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Epstein’s This Week in Family Law | Failure to comply

Pleadings were struck for failure to comply with financial disclosure orders in recent Court of Appeal decision.

Epstein’s This Week in Family Law

By: Philip Epstein

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Striking Pleadings for Failure to Comply with Disclosure Orders

Roberts v. Roberts, 2015 CarswellOnt 9247 (Ont. C.A.): As Justice Benotto speaking for a unanimous Court of Appeal notes: “this appeal involves the importance of disclosure in family law proceeding”.

The husband did not comply with at least two, if not three court orders for financial disclosure. Ultimately, the court below struck his pleadings and allowed the wife to proceed with an undefended trial. The husband appealed.

Justice Benotto reminds us as follows:

The most basic obligation in family law is the duty to disclose financial information. This requirement is immediate and ongoing. Failure to abide by this fundamental principle impedes the progress of the action, causes delay and generally acts to the disadvantage of the opposite party. It also impacts the administration of justice. Unnecessary judicial time is spent and the final adjudication is stalled.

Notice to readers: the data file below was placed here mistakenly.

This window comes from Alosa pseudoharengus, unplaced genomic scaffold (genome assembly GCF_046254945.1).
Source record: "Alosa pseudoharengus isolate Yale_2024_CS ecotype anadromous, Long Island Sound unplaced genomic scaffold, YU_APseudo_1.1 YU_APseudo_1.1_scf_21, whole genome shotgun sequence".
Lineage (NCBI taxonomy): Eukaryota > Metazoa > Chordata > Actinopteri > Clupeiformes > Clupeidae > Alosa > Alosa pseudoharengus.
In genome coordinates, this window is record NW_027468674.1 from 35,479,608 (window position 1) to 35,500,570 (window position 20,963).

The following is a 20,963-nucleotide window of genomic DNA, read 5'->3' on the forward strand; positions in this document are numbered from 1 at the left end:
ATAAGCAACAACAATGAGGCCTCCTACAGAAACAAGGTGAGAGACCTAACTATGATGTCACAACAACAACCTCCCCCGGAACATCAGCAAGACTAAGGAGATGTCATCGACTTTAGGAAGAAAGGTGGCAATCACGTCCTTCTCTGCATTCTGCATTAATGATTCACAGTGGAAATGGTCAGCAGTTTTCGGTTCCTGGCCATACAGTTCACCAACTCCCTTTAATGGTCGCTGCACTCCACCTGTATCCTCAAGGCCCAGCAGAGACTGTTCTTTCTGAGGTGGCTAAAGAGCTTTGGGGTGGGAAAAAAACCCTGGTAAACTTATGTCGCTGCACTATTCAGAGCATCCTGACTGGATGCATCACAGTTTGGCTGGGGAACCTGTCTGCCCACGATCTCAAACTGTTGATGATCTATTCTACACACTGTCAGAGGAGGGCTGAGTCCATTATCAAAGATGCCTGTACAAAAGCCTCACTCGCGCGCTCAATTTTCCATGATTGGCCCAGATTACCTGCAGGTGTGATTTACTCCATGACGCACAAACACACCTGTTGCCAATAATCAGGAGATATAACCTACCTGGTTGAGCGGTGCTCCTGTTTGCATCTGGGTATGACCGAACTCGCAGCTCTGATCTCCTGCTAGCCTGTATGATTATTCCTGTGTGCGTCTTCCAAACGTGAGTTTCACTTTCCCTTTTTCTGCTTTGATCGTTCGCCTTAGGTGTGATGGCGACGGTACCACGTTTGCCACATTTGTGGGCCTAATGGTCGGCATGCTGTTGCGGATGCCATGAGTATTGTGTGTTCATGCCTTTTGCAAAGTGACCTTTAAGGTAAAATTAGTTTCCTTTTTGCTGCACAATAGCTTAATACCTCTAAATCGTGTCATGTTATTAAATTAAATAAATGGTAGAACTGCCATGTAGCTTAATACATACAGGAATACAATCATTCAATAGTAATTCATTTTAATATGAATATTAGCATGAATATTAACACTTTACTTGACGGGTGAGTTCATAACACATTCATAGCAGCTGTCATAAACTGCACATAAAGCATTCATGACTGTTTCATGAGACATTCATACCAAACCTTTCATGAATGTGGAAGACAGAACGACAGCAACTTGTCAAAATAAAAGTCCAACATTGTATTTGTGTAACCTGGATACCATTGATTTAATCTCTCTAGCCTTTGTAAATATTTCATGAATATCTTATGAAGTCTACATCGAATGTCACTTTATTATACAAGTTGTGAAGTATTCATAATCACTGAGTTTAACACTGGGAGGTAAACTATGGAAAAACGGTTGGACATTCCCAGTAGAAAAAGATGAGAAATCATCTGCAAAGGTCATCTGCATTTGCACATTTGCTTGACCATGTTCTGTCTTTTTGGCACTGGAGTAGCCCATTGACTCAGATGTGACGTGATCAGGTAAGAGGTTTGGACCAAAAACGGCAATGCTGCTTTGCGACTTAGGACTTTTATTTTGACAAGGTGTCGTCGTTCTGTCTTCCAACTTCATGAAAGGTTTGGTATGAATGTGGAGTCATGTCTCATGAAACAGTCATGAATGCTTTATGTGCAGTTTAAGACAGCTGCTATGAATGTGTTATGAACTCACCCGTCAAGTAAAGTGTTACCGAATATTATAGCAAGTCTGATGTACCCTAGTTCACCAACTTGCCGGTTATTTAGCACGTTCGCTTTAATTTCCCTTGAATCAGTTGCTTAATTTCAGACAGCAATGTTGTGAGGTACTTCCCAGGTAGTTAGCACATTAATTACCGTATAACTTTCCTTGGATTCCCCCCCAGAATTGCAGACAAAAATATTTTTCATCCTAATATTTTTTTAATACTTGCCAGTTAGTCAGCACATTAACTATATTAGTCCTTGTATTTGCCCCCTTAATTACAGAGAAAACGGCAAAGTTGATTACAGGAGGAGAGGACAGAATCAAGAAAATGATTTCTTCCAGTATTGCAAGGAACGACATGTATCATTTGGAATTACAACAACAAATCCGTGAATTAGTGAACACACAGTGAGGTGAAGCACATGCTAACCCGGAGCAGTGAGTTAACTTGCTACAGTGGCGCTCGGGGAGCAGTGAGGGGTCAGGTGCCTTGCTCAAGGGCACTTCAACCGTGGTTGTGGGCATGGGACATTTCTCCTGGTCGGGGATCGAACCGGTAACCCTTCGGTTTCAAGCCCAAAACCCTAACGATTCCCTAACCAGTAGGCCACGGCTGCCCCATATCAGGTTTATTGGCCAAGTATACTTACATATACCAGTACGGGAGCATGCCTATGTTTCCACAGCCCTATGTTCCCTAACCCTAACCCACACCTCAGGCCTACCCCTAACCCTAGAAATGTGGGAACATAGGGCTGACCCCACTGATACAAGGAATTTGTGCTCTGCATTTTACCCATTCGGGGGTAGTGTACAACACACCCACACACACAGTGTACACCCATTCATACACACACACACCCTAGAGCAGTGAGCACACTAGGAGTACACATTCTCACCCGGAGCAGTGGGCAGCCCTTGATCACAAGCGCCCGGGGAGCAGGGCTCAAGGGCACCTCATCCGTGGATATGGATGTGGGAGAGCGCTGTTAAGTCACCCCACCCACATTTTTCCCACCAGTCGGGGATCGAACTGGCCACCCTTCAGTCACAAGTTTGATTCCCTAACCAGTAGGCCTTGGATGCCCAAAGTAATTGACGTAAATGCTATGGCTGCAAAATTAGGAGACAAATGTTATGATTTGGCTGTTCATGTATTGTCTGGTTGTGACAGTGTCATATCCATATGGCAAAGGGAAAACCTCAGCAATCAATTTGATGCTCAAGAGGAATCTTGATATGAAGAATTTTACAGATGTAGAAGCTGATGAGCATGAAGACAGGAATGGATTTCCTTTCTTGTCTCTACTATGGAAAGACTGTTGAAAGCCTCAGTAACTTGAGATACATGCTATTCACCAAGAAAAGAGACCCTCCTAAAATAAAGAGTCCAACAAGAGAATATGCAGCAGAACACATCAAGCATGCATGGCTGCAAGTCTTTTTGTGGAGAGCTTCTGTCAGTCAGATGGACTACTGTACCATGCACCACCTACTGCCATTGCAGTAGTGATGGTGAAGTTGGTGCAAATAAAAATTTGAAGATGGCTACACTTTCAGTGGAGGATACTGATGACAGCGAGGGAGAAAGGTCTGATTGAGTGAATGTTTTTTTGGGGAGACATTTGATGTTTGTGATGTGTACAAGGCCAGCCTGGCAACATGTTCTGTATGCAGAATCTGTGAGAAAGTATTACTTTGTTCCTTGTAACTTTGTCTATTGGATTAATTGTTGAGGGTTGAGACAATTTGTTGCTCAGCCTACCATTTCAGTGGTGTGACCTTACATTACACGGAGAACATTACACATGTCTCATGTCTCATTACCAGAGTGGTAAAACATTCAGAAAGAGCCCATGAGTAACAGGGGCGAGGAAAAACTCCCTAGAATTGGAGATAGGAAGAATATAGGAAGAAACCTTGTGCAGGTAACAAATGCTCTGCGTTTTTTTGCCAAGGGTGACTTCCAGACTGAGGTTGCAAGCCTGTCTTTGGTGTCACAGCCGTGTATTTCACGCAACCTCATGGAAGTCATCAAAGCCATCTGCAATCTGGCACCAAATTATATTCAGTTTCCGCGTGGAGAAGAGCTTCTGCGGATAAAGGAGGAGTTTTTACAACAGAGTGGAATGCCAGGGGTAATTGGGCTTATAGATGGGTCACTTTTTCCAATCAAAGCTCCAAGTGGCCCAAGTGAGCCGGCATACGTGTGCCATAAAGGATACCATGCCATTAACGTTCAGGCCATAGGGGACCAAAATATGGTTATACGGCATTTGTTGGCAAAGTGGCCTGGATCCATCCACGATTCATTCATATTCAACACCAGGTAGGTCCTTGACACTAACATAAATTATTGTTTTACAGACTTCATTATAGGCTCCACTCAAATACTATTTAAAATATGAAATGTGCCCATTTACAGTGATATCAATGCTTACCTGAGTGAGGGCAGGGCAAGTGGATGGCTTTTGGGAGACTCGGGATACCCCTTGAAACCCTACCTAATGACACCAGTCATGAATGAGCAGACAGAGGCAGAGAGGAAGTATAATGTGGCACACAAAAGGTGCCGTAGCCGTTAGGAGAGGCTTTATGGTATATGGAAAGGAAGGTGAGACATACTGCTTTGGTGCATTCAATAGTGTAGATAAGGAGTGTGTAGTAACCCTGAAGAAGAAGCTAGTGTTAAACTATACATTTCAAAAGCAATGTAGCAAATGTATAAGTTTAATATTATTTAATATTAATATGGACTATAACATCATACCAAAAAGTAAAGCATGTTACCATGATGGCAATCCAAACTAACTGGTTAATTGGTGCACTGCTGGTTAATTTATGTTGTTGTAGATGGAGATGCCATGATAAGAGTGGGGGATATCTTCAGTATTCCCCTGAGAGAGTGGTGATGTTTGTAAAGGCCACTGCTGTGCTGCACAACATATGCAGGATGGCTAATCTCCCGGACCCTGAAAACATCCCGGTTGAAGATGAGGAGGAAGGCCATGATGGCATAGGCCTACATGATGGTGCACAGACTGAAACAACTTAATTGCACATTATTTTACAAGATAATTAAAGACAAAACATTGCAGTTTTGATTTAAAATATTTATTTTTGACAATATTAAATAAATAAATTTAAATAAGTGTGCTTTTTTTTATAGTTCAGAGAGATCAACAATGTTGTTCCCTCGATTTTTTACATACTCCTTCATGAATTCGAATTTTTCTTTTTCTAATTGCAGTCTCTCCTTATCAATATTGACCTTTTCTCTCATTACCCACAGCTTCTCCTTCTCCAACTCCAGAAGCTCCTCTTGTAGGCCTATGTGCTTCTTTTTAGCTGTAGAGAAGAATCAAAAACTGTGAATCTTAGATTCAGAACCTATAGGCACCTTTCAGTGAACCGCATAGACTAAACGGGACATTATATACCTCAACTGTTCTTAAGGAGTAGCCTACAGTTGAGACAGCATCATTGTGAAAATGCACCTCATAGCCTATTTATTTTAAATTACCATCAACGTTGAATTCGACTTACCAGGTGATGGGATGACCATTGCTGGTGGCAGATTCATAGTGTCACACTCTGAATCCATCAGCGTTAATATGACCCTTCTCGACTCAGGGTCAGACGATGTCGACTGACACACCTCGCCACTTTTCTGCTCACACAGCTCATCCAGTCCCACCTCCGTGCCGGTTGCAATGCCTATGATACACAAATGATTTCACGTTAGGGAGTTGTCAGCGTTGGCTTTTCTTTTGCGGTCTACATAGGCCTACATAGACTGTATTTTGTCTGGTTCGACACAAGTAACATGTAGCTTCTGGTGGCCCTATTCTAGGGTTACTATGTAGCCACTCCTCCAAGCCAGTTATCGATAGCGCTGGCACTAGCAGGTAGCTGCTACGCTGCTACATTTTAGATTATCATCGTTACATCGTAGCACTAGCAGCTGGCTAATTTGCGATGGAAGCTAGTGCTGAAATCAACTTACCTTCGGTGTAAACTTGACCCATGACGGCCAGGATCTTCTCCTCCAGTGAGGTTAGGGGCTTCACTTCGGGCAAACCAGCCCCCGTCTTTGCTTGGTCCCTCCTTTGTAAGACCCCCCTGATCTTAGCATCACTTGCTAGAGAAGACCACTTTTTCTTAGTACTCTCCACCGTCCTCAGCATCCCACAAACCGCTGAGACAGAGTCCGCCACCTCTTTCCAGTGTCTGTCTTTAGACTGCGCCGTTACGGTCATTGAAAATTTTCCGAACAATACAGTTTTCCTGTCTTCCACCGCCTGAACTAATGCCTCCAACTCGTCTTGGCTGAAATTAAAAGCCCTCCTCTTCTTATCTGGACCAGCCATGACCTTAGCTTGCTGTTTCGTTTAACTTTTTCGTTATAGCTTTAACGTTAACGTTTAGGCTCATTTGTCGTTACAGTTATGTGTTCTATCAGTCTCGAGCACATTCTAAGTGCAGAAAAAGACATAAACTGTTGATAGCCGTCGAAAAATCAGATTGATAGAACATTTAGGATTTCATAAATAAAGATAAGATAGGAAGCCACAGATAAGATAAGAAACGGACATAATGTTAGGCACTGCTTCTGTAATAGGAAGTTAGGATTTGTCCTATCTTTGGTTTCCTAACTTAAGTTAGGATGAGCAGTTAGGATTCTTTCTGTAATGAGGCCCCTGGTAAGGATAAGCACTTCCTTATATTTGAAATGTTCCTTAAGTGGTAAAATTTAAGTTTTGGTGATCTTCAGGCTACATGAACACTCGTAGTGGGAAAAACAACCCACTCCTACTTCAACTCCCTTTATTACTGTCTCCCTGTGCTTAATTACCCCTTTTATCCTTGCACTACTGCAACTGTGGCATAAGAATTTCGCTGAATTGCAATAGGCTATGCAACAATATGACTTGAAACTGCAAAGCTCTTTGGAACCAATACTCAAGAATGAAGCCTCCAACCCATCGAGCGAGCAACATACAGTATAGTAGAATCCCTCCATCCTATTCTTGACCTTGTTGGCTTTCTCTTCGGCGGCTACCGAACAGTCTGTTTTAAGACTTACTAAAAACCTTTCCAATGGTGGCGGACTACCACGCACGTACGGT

Financial disclosure is automatic. It should not require court orders - let alone three - to obtain production.

The power to strike out the pleadings is to be used sparingly and only in exceptional cases. This is such a case. The appellant’s conduct in ignoring court orders and failing to follow the basic principles of family law litigation put him in the exceptional category of cases where the judge’s discretion to strike his pleadings was reasonably exercised.

There are no children and thus no children’s issues here.

Family Law Rules have been amended in Ontario to provide for immediate and automatic financial disclosure, and many Family Law Rules in other jurisdictions provide in a similar fashion for immediate financial production.

While the striking of pleadings is supposed to be used sparingly, we are seeing an increasing number of cases in which the court is forced to this remedy.

The parties had counsel in this case throughout. It is hard to understand how counsel could not make it abundantly clear to their own client that they will not be able to proceed to prosecute or defend the claim without the requisite financial disclosure. We need to move ahead and end the game of hide and seek, and counsel need to continually remind their clients of the need to make early and complete financial disclosure. There can no longer be any excuses for delay in this area.

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